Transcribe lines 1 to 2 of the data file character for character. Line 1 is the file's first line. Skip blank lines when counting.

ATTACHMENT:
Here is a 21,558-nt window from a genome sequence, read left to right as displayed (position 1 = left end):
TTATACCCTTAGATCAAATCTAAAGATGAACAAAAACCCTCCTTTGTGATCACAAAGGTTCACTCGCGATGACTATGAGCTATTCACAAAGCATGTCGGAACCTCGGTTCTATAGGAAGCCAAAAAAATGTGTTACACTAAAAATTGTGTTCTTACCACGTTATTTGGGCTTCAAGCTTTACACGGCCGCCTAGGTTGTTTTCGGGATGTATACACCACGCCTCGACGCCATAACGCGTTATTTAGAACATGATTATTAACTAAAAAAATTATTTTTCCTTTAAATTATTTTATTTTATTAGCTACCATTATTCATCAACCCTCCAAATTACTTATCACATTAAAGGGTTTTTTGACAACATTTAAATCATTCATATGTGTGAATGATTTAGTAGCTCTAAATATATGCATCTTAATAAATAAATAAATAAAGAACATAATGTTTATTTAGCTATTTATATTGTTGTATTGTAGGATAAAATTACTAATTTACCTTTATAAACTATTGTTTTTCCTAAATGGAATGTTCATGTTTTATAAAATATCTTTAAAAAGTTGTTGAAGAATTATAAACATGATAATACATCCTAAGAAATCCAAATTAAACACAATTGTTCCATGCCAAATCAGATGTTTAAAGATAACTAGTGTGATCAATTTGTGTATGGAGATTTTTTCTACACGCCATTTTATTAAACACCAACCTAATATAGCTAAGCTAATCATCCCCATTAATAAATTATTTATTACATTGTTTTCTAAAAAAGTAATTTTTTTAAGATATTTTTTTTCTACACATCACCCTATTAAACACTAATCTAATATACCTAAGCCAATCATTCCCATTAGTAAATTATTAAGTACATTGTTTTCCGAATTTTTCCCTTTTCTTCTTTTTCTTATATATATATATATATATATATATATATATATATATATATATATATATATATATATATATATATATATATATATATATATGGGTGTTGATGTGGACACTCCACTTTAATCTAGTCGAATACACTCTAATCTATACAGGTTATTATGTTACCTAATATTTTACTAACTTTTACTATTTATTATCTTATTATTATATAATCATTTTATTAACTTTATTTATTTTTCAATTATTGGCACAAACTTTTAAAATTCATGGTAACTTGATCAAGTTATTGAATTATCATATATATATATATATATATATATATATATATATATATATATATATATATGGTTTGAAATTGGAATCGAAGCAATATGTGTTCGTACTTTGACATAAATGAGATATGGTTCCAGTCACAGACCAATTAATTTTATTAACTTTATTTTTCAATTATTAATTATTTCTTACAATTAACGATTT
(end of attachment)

Here is a 21,558-nt window from a genome sequence, read left to right as displayed (position 1 = left end):
TTATACCCTTAGATCAAATCTAAAGATGAACAAAAACCCTCCTTTGTGATCACAAAGGTTCACTCGCGATGACTATGAGCTATTCACAAAGCATGTCGGAACCTCGGTTCTATAGGAAGCCAAAAAAATGTGTTACACTAAAAATTGTGTTCTTACCACGTTATTTGGGCTTCAAGCTTTACACGGCCGCCTAGGTTGTTTTCGGGATGTATACACCACGCCTCGACGCCATAACGCGTTATTTAGAACATGATTATTAACTAAAAAAATTATTTTTCCTTTAAATTATTTTATTTTATTAGCTACCATTATTCATCAACCCTCCAAATTACTTATCACATTAAAGGGTTTTTTGACAACATTTAAATCATTCATATGTGTGAATGATTTAGTAGCTCTAAATATATGCATCTTAATAAATAAATAAATAAAGAACATAATGTTTATTTAGCTATTTATATTGTTGTATTGTAGGATAAAATTACTAATTTACCTTTATAAACTATTGTTTTTCCTAAATGGAATGTTCATGTTTTATAAAATATCTTTAAAAAGTTGTTGAAGAATTATAAACATGATAATACATCCTAAGAAATCCAAATTAAACACAATTGTTCCATGCCAAATCAGATGTTTAAAGATAACTAGTGTGATCAATTTGTGTATGGAGATTTTTTCTACACGCCATTTTATTAAACACCAACCTAATATAGCTAAGCTAATCATCCCCATTAATAAATTATTTATTACATTGTTTTCTAAAAAAGTAATTTTTTTAAGATATTTTTTTTCTACACATCACCCTATTAAACACTAATCTAATATACCTAAGCCAATCATTCCCATTAGTAAATTATTAAGTACATTGTTTTCCGAATTTTTCCCTTTTCTTCTTTTTCTTATATATATATATATATATATATATATATATATATATATATATATATATATATATATATATATATATATATATATATATATGGGTGTTGATGTGGACACTCCACTTTAATCTAGTCGAATACACTCTAATCTATACAGGTTATTATGTTACCTAATATTTTACTAACTTTTACTATTTATTATCTTATTATTATATAATCATTTTATTAACTTTATTTATTTTTCAATTATTGGCACAAACTTTTAAAATTCATGGTAACTTGATCAAGTTATTGAATTATCATATATATATATATATATATATATATATATATATATATATATATATATATGGTTTGAAATTGGAATCGAAGCAATATGTGTTCGTACTTTGACATAAATGAGATATGGTTCCAGTCACAGACCAATTAATTTTATTAACTTTATTTTTCAATTATTAATTATTTCTTACAATTAACGATTT